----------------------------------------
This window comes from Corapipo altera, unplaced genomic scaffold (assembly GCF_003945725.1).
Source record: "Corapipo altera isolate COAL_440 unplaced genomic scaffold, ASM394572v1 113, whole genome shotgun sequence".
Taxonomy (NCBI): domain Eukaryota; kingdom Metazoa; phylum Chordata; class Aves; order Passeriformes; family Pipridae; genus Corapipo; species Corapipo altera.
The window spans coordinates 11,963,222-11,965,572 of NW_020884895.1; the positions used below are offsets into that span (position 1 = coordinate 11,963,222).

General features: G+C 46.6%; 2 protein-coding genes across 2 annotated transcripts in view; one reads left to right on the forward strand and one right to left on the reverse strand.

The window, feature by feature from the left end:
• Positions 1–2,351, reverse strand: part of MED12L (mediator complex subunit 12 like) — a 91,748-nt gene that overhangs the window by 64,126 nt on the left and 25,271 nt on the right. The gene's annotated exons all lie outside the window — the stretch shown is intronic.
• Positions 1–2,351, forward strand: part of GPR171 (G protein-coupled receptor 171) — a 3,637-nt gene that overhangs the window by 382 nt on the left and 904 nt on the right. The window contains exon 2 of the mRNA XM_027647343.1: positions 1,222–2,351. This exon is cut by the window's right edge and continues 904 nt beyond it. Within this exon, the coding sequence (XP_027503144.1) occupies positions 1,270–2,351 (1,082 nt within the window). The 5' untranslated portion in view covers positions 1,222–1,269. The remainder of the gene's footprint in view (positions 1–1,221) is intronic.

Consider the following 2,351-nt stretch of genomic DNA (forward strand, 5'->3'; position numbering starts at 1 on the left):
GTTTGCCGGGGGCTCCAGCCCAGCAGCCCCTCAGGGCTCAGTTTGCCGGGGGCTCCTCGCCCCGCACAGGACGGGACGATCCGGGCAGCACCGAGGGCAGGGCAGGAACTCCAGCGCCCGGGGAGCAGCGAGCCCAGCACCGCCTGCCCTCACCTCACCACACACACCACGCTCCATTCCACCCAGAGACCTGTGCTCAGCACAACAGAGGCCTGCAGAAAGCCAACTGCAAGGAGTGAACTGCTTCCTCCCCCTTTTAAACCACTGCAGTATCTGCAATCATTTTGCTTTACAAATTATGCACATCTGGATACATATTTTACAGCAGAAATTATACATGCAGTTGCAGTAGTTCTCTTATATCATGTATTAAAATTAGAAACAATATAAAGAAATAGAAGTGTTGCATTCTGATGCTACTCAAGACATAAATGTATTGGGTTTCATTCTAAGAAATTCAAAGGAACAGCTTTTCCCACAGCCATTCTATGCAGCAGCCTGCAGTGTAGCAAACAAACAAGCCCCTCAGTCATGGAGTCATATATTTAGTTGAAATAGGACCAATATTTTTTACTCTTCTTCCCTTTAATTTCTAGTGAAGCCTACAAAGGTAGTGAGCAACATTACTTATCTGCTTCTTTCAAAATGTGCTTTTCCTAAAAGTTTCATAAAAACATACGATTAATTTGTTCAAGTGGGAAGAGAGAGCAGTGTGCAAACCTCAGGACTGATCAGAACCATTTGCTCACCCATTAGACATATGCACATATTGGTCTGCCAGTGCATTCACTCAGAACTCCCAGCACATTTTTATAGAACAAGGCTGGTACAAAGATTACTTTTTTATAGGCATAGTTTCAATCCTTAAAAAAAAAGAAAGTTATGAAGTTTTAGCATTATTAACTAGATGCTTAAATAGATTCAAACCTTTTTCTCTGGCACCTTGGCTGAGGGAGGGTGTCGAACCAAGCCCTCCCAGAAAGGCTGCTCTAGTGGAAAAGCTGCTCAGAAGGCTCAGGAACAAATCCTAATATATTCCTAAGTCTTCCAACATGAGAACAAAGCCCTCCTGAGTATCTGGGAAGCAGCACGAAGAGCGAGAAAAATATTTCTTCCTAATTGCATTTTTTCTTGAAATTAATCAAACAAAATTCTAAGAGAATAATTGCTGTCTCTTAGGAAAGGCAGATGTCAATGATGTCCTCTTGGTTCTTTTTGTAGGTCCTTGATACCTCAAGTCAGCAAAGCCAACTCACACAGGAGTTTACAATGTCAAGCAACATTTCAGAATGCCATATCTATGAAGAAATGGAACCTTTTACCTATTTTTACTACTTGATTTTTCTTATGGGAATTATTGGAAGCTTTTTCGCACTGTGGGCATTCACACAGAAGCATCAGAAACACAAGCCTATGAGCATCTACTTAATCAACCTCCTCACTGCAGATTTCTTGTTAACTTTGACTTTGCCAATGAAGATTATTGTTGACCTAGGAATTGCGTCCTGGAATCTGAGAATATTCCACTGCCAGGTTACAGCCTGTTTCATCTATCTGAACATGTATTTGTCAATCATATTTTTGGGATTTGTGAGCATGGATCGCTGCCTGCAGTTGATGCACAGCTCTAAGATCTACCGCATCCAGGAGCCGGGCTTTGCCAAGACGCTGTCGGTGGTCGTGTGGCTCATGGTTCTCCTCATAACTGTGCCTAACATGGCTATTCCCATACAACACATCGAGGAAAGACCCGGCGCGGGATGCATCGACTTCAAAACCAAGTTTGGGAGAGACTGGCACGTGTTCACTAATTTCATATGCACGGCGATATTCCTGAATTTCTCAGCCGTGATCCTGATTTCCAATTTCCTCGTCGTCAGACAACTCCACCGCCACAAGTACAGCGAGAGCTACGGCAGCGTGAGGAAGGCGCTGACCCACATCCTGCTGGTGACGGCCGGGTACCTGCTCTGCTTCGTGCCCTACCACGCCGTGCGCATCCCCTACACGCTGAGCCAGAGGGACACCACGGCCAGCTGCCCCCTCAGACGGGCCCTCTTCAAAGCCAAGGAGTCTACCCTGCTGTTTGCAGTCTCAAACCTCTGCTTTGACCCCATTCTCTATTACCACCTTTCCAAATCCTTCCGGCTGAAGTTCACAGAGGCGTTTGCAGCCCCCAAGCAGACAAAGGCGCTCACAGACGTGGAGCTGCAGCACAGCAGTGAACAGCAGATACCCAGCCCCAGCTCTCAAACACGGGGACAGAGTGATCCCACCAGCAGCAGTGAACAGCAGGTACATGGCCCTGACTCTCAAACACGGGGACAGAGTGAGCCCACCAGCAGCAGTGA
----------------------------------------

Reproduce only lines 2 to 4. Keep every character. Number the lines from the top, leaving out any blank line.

Source record: "Corapipo altera isolate COAL_440 unplaced genomic scaffold, ASM394572v1 113, whole genome shotgun sequence".
Taxonomy (NCBI): domain Eukaryota; kingdom Metazoa; phylum Chordata; class Aves; order Passeriformes; family Pipridae; genus Corapipo; species Corapipo altera.
The window spans coordinates 11,963,222-11,965,572 of NW_020884895.1; the positions used below are offsets into that span (position 1 = coordinate 11,963,222).